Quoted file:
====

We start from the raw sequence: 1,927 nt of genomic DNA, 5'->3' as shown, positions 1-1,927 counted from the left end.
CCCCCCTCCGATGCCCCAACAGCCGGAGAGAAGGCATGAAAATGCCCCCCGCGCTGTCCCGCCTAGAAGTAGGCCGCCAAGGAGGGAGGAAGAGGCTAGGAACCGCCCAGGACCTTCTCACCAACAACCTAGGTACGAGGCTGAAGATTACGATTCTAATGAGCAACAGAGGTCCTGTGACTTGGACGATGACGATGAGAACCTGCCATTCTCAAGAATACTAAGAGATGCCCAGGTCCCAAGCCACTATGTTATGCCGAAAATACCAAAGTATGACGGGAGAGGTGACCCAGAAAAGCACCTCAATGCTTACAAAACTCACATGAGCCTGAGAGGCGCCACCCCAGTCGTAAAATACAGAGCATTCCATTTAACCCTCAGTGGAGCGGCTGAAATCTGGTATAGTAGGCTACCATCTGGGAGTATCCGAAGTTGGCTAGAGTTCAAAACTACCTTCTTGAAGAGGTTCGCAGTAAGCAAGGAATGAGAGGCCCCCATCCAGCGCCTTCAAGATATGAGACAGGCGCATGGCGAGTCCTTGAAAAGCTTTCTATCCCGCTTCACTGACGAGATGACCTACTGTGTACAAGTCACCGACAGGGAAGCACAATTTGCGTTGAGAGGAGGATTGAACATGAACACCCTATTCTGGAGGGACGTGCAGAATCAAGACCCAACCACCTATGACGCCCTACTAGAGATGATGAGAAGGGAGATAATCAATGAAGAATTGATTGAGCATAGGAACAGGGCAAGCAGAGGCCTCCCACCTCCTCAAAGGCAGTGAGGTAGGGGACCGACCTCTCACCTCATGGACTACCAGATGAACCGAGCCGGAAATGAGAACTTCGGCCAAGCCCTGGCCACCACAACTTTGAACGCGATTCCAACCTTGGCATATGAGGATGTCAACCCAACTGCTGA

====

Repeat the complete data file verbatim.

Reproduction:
We start from the raw sequence: 1,927 nt of genomic DNA, 5'->3' as shown, positions 1-1,927 counted from the left end.
CCCCCCTCCGATGCCCCAACAGCCGGAGAGAAGGCATGAAAATGCCCCCCGCGCTGTCCCGCCTAGAAGTAGGCCGCCAAGGAGGGAGGAAGAGGCTAGGAACCGCCCAGGACCTTCTCACCAACAACCTAGGTACGAGGCTGAAGATTACGATTCTAATGAGCAACAGAGGTCCTGTGACTTGGACGATGACGATGAGAACCTGCCATTCTCAAGAATACTAAGAGATGCCCAGGTCCCAAGCCACTATGTTATGCCGAAAATACCAAAGTATGACGGGAGAGGTGACCCAGAAAAGCACCTCAATGCTTACAAAACTCACATGAGCCTGAGAGGCGCCACCCCAGTCGTAAAATACAGAGCATTCCATTTAACCCTCAGTGGAGCGGCTGAAATCTGGTATAGTAGGCTACCATCTGGGAGTATCCGAAGTTGGCTAGAGTTCAAAACTACCTTCTTGAAGAGGTTCGCAGTAAGCAAGGAATGAGAGGCCCCCATCCAGCGCCTTCAAGATATGAGACAGGCGCATGGCGAGTCCTTGAAAAGCTTTCTATCCCGCTTCACTGACGAGATGACCTACTGTGTACAAGTCACCGACAGGGAAGCACAATTTGCGTTGAGAGGAGGATTGAACATGAACACCCTATTCTGGAGGGACGTGCAGAATCAAGACCCAACCACCTATGACGCCCTACTAGAGATGATGAGAAGGGAGATAATCAATGAAGAATTGATTGAGCATAGGAACAGGGCAAGCAGAGGCCTCCCACCTCCTCAAAGGCAGTGAGGTAGGGGACCGACCTCTCACCTCATGGACTACCAGATGAACCGAGCCGGAAATGAGAACTTCGGCCAAGCCCTGGCCACCACAACTTTGAACGCGATTCCAACCTTGGCATATGAGGATGTCAACCCAACTGCTGA